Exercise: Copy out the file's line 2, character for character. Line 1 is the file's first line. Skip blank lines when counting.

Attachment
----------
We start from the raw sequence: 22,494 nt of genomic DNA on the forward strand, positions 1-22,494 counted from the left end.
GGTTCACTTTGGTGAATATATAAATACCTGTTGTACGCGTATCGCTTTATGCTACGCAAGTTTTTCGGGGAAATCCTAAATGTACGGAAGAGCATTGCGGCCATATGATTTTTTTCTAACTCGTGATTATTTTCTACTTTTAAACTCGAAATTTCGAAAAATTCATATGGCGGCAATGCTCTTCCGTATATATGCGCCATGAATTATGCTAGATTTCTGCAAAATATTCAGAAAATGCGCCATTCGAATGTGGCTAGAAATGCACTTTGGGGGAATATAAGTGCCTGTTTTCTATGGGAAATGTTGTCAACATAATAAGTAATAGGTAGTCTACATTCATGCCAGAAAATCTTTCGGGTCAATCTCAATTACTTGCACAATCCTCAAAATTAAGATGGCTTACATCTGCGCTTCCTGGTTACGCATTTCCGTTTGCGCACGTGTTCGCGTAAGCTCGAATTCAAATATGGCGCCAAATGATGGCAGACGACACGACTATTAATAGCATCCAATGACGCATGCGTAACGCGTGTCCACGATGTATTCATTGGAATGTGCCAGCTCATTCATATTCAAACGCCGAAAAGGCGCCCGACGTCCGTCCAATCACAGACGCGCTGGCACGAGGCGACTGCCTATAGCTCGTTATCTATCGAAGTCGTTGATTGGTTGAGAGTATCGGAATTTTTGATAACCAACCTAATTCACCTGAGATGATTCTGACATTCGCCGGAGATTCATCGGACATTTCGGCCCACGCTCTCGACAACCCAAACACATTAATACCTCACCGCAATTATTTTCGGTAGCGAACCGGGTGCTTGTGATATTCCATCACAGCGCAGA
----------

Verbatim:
GGTTCACTTTGGTGAATATATAAATACCTGTTGTACGCGTATCGCTTTATGCTACGCAAGTTTTTCGGGGAAATCCTAAATGTACGGAAGAGCATTGCGGCCATATGATTTTTTTCTAACTCGTGATTATTTTCTACTTTTAAACTCGAAATTTCGAAAAATTCATATGGCGGCAATGCTCTTCCGTATATATGCGCCATGAATTATGCTAGATTTCTGCAAAATATTCAGAAAATGCGCCATTCGAATGTGGCTAGAAATGCACTTTGGGGGAATATAAGTGCCTGTTTTCTATGGGAAATGTTGTCAACATAATAAGTAATAGGTAGTCTACATTCATGCCAGAAAATCTTTCGGGTCAATCTCAATTACTTGCACAATCCTCAAAATTAAGATGGCTTACATCTGCGCTTCCTGGTTACGCATTTCCGTTTGCGCACGTGTTCGCGTAAGCTCGAATTCAAATATGGCGCCAAATGATGGCAGACGACACGACTATTAATAGCATCCAATGACGCATGCGTAACGCGTGTCCACGATGTATTCATTGGAATGTGCCAGCTCATTCATATTCAAACGCCGAAAAGGCGCCCGACGTCCGTCCAATCACAGACGCGCTGGCACGAGGCGACTGCCTATAGCTCGTTATCTATCGAAGTCGTTGATTGGTTGAGAGTATCGGAATTTTTGATAACCAACCTAATTCACCTGAGATGATTCTGACATTCGCCGGAGATTCATCGGACATTTCGGCCCACGCTCTCGACAACCCAAACACATTAATACCTCACCGCAATTATTTTCGGTAGCGAACCGGGTGCTTGTGATATTCCATCACAGCGCAGA